An Army Veteran Recalls A Forgotten Murder
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[Previous Letter: A California Reader Thanks Paul Craig Roberts For Taking A Stand For The Environment]

Re: James Fulford’s article:  Troy Davis, Lawrence Brewer, Wyatt Matthews And The Disparate Death Penalty

From: An Anonymous Army Veteran [Email him]

I happened to come across James Fulford’s article regarding Wyatt Matthews   and it opened a raw wound for me.  I was an Army Lieutenant in February 1979 assigned to a regiment stationed in Germany.  We were at Grafenwoehr for our 5 or 6 week training period at the time and were living in the temporary camp—I believe it was named Camp Normandy—near the library where the murder occurred. [ Matthews, an African-American soldier raped and murdered a white woman who worked in the base library—see The Crime Of Wyatt Matthews.]

  My duties at the time gave me some free time many afternoons when I was not actually in the field or in training areas.  I often walked through a small patch of woods near the library to get to a small PX and snack bar and movie theater.  I got to know Phyllis, Matthews’s victim, slightly during that time just through small talk if I stopped at the library for a few minutes.  She was a very nice lady. 

At that time the army was in a shambles with low pay and recruiting standards and there were huge problems with drugs, violence, and race riots.  Many of the troops were criminals or had criminal tendencies and the army was afraid to push prosecutions for things like insubordination or disrespect to officers or sergeants because it would often lead to racial problems.

 I was only a few years younger than Phyllis and knew her husband was a warrant officer.  I had recently been married and my wife was an army lieutenant at the time and she was constantly being harassed by lowlifes and was often afraid to be alone in the supply area she worked at. 

I had thought a few times when seeing Phyllis that I felt sorry for her because of some of the same types of lowlifes that stopped by the library just to see here as there were few women anywhere at Grafenwoehr except those working at the PX or snack bar and there were thousands of troops there for field training away from home. 

On the day of the murder I was walking near the library and saw Matthews trying to talk up Phyllis—or so I assumed—and for a second or saw Matthews look towards me and I still remember having an odd feeling, but I just kept going since it was broad daylight and nothing seemed unusual. 

Later that afternoon I was near the theater area with some sergeants from my platoon and I believe we had a coffee at the snack bar and were heading back to our camp.  I was thinking of stopping by the library but as we got close to the library one of the sergeants said it would be closing soon and we went back to the base camp.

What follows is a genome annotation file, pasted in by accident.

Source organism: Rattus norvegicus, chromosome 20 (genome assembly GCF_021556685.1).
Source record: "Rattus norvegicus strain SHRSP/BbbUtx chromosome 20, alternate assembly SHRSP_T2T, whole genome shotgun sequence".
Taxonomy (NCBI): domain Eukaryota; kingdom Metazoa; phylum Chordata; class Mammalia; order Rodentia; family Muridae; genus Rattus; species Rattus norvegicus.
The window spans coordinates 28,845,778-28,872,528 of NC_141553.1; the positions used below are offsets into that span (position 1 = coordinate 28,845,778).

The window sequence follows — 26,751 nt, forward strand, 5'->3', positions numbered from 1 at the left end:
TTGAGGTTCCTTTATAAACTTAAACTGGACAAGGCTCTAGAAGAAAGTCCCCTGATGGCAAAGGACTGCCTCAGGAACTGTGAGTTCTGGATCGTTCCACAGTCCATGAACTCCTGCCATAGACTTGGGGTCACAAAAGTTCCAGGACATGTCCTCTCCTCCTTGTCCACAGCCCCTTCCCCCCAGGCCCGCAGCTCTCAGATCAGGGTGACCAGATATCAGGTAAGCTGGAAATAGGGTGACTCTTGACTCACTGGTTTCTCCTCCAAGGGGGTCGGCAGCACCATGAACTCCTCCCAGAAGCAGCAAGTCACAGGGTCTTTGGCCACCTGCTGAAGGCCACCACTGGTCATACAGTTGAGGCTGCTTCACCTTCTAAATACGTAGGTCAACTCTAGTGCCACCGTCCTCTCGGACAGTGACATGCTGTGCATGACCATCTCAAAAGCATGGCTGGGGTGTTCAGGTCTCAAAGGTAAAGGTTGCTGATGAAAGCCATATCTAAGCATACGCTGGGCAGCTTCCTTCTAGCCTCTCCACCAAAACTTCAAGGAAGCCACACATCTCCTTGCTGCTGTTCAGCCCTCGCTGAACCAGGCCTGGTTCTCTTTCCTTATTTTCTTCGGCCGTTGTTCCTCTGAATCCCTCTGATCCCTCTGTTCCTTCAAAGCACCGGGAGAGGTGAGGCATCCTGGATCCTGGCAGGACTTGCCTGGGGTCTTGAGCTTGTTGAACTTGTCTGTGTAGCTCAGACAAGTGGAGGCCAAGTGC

At the time I had my issued .45 pistol and field gear because my jeep driver had dropped me off near the theater area after doing some work at a field site.  I don't know the official policy anymore, but on the advice of some older sergeants I always carried one magazine of 7 rounds for my pistol in an ammo pouch due to the threat of violence. 

The next day one of the sergeants who was the type to know all of the scuttlebutt said "Hey LT, you should have stopped at the library yesterday." 

I asked why and he said somebody had killed the librarian and her husband found her dead.  I was in shock for days and sickened as more details came out.  I even went by the MP station on some other pretense to catch a glimpse of the killer because somebody told me he was there.  On the advice of some older guys with more experience I never got involved in the case since he had been caught red handed and my experiences to date with the army had convinced me that any involvement in something like this could mean nothing but problems. 

Nobody asked me anything so I never did anything.  I'm sure had the killer had been on the loose and they were asking for info I would have reported what I saw that day. To this day I often have nightmares about this incident and wonder what would have happened if I had stopped at the library with my sergeants.  Please continue to follow up on this story.  I am now concerned that Matthews is out after reading your article.

James Fulford writes: We’ll be following up on this and other stories.

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